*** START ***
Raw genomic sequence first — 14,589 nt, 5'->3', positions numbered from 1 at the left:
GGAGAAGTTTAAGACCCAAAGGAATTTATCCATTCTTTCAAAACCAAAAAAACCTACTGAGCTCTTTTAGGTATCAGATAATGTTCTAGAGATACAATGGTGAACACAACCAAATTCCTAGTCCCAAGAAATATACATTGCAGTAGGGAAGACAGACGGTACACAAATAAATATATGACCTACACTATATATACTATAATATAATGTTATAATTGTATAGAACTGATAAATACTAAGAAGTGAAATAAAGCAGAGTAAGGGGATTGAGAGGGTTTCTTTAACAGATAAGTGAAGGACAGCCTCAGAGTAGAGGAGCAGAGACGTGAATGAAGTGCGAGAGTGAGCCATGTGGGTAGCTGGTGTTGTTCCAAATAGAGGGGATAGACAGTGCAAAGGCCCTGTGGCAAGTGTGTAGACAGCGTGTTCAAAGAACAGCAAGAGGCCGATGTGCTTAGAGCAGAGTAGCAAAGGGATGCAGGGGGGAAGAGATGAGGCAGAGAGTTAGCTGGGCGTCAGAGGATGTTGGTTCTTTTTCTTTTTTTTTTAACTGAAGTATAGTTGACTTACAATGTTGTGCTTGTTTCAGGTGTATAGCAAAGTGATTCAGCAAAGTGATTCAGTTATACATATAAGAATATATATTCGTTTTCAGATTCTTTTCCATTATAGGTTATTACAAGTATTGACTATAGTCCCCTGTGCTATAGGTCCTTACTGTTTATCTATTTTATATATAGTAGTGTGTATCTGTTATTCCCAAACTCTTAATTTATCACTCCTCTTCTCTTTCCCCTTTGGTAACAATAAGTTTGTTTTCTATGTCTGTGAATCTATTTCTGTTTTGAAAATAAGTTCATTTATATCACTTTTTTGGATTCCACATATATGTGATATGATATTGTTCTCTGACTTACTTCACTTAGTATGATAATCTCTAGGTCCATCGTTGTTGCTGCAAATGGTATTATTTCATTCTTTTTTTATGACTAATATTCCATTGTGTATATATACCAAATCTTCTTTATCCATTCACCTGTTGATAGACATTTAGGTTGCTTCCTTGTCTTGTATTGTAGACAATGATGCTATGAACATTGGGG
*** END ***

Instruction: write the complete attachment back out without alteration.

Raw genomic sequence first — 14,589 nt, 5'->3', positions numbered from 1 at the left:
GGAGAAGTTTAAGACCCAAAGGAATTTATCCATTCTTTCAAAACCAAAAAAACCTACTGAGCTCTTTTAGGTATCAGATAATGTTCTAGAGATACAATGGTGAACACAACCAAATTCCTAGTCCCAAGAAATATACATTGCAGTAGGGAAGACAGACGGTACACAAATAAATATATGACCTACACTATATATACTATAATATAATGTTATAATTGTATAGAACTGATAAATACTAAGAAGTGAAATAAAGCAGAGTAAGGGGATTGAGAGGGTTTCTTTAACAGATAAGTGAAGGACAGCCTCAGAGTAGAGGAGCAGAGACGTGAATGAAGTGCGAGAGTGAGCCATGTGGGTAGCTGGTGTTGTTCCAAATAGAGGGGATAGACAGTGCAAAGGCCCTGTGGCAAGTGTGTAGACAGCGTGTTCAAAGAACAGCAAGAGGCCGATGTGCTTAGAGCAGAGTAGCAAAGGGATGCAGGGGGGAAGAGATGAGGCAGAGAGTTAGCTGGGCGTCAGAGGATGTTGGTTCTTTTTCTTTTTTTTTTAACTGAAGTATAGTTGACTTACAATGTTGTGCTTGTTTCAGGTGTATAGCAAAGTGATTCAGCAAAGTGATTCAGTTATACATATAAGAATATATATTCGTTTTCAGATTCTTTTCCATTATAGGTTATTACAAGTATTGACTATAGTCCCCTGTGCTATAGGTCCTTACTGTTTATCTATTTTATATATAGTAGTGTGTATCTGTTATTCCCAAACTCTTAATTTATCACTCCTCTTCTCTTTCCCCTTTGGTAACAATAAGTTTGTTTTCTATGTCTGTGAATCTATTTCTGTTTTGAAAATAAGTTCATTTATATCACTTTTTTGGATTCCACATATATGTGATATGATATTGTTCTCTGACTTACTTCACTTAGTATGATAATCTCTAGGTCCATCGTTGTTGCTGCAAATGGTATTATTTCATTCTTTTTTTATGACTAATATTCCATTGTGTATATATACCAAATCTTCTTTATCCATTCACCTGTTGATAGACATTTAGGTTGCTTCCTTGTCTTGTATTGTAGACAATGATGCTATGAACATTGGGG